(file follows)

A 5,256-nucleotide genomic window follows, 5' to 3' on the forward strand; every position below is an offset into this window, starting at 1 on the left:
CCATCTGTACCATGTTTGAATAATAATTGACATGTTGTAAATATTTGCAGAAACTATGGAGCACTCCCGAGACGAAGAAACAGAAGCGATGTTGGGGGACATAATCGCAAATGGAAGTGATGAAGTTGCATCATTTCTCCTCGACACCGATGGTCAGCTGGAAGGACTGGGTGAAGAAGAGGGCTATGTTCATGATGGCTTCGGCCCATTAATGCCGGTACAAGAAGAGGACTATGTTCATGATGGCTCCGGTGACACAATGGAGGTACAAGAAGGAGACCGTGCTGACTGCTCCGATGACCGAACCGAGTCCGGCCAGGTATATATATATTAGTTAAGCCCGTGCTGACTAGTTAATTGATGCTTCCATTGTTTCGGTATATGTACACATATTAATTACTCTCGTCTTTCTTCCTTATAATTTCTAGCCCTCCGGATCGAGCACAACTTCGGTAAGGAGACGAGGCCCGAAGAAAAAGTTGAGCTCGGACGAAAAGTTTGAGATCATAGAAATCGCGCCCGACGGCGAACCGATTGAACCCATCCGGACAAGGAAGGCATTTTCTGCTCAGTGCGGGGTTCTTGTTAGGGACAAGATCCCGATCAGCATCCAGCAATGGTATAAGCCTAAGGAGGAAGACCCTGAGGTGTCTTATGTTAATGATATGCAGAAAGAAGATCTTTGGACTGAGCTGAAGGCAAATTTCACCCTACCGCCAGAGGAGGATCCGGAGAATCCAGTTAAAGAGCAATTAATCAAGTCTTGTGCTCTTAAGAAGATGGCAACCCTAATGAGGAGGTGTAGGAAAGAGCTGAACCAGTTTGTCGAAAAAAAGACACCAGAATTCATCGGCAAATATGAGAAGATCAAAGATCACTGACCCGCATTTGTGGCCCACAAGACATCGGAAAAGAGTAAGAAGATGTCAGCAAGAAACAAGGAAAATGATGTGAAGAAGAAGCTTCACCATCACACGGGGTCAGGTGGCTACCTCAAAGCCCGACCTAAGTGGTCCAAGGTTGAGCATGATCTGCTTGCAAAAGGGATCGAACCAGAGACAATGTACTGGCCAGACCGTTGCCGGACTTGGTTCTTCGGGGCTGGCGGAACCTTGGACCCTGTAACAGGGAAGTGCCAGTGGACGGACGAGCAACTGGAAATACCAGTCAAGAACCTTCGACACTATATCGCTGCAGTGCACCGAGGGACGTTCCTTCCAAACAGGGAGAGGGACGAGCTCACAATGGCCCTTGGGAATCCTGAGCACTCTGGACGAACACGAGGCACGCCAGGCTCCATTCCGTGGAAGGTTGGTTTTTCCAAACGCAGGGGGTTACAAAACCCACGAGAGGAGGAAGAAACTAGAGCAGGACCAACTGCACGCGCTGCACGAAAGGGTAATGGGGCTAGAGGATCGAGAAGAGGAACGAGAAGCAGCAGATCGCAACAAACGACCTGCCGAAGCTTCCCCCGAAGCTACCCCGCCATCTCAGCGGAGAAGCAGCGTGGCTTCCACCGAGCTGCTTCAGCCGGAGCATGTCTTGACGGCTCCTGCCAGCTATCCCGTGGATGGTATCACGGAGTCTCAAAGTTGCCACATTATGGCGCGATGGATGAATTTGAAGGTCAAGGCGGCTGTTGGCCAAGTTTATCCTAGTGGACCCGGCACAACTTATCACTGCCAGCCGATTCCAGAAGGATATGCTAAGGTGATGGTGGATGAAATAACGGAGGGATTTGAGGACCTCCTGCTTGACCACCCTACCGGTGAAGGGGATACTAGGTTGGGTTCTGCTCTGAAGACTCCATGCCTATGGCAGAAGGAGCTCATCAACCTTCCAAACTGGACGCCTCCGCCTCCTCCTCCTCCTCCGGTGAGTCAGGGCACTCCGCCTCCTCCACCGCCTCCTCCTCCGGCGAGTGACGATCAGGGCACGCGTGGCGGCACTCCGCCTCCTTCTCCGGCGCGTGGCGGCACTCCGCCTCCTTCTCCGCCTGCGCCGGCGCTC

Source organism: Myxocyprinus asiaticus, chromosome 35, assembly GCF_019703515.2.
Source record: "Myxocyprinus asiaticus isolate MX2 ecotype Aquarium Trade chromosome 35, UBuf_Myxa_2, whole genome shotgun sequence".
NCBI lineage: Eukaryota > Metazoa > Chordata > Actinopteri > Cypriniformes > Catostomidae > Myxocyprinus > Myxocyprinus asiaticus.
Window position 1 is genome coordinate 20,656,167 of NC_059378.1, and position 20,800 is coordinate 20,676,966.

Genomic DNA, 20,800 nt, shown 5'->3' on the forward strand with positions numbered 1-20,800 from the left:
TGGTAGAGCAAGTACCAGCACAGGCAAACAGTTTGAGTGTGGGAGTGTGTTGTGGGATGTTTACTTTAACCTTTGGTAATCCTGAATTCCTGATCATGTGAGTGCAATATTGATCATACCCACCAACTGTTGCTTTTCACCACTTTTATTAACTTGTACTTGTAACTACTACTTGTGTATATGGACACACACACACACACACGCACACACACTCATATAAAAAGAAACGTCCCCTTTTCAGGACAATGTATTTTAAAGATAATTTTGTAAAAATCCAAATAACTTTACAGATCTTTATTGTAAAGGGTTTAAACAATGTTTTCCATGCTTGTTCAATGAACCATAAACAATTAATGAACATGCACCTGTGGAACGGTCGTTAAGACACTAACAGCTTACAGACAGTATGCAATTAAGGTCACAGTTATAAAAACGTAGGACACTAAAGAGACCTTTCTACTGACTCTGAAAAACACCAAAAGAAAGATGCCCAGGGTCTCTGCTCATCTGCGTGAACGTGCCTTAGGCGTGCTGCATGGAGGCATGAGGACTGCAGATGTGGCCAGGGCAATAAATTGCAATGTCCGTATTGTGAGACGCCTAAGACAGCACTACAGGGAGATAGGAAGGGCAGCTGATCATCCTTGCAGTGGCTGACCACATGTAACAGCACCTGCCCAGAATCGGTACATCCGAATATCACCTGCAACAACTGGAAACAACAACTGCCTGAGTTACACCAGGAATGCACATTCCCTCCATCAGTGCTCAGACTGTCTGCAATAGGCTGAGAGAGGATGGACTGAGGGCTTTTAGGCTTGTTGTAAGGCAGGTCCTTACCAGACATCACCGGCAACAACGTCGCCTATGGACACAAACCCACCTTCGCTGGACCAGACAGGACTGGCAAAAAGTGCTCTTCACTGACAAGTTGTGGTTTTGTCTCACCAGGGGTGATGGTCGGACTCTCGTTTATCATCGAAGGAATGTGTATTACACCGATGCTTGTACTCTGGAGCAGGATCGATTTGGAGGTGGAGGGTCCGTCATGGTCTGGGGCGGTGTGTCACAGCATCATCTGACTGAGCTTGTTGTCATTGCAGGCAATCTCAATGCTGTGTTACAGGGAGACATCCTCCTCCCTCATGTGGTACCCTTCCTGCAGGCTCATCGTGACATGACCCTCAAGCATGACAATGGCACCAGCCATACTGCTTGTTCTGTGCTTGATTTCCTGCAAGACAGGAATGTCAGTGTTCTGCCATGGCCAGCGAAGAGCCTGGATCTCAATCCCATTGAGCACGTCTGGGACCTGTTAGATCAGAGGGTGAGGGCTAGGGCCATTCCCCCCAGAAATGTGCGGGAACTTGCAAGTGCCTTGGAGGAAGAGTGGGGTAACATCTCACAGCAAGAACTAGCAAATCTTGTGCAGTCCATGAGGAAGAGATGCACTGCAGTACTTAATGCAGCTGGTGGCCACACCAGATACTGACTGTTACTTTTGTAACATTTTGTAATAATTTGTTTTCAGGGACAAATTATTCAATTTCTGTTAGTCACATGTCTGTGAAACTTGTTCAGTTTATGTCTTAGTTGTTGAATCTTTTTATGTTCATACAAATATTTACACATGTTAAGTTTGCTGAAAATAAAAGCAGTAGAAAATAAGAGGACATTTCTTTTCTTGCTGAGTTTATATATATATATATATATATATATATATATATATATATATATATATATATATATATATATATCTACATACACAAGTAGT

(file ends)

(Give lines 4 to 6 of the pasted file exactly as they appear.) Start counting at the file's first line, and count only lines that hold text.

Source record: "Myxocyprinus asiaticus isolate MX2 ecotype Aquarium Trade chromosome 35, UBuf_Myxa_2, whole genome shotgun sequence".
NCBI lineage: Eukaryota > Metazoa > Chordata > Actinopteri > Cypriniformes > Catostomidae > Myxocyprinus > Myxocyprinus asiaticus.
Window position 1 is genome coordinate 20,656,167 of NC_059378.1, and position 20,800 is coordinate 20,676,966.